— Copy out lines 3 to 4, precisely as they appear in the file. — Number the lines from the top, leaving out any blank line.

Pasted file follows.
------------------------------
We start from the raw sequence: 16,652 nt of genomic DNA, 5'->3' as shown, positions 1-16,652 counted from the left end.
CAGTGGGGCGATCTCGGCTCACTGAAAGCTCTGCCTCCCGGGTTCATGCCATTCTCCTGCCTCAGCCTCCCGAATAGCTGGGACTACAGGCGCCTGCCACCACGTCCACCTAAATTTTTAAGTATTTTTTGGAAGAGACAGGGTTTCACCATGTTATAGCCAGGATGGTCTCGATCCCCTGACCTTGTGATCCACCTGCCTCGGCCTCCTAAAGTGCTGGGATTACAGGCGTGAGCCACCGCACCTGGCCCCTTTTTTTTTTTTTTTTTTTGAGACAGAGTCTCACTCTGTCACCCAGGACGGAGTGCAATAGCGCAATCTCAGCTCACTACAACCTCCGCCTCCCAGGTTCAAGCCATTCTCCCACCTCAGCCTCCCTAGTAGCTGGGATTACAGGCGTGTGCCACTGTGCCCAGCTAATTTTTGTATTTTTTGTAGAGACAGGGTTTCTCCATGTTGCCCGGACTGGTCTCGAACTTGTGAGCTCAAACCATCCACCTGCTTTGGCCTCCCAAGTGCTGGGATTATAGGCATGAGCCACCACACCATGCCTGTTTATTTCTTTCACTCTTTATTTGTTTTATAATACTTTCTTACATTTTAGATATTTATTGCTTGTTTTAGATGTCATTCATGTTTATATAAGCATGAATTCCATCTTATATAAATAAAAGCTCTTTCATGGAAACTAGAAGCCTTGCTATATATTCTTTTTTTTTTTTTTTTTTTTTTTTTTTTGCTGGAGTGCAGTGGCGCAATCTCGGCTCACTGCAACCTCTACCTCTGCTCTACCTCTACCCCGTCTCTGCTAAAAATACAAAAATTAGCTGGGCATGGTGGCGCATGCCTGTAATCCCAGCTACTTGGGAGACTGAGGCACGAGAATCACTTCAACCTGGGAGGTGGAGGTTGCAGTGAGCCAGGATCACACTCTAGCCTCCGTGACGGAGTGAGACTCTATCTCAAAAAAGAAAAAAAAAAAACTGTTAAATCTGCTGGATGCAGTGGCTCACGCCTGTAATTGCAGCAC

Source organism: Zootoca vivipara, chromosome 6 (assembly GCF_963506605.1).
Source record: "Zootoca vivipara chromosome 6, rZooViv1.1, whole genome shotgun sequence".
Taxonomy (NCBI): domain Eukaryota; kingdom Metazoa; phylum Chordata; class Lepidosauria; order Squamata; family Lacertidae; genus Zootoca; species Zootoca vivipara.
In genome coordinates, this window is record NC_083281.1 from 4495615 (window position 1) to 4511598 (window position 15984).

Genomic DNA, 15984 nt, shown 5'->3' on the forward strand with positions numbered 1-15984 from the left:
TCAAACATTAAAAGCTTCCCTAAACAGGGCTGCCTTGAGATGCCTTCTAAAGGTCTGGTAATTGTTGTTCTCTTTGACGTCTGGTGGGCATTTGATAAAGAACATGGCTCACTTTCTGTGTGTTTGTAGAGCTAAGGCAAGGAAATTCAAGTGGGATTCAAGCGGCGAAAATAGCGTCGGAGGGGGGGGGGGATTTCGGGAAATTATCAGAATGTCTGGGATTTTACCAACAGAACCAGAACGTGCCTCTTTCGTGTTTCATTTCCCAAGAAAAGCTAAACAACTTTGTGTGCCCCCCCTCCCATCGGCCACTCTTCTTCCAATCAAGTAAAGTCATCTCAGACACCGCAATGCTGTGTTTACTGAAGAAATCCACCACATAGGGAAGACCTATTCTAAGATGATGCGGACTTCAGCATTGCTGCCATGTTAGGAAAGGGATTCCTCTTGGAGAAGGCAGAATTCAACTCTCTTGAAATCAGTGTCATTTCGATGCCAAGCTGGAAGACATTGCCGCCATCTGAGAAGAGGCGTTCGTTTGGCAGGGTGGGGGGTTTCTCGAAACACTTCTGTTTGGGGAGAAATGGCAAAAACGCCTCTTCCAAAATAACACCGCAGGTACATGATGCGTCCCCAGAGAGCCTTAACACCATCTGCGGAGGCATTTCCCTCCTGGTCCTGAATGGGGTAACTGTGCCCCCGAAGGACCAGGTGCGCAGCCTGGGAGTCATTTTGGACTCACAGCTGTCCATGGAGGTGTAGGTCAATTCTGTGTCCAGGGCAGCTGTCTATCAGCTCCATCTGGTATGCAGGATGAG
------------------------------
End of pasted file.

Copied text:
Source organism: Zootoca vivipara, chromosome 6 (assembly GCF_963506605.1).
Source record: "Zootoca vivipara chromosome 6, rZooViv1.1, whole genome shotgun sequence".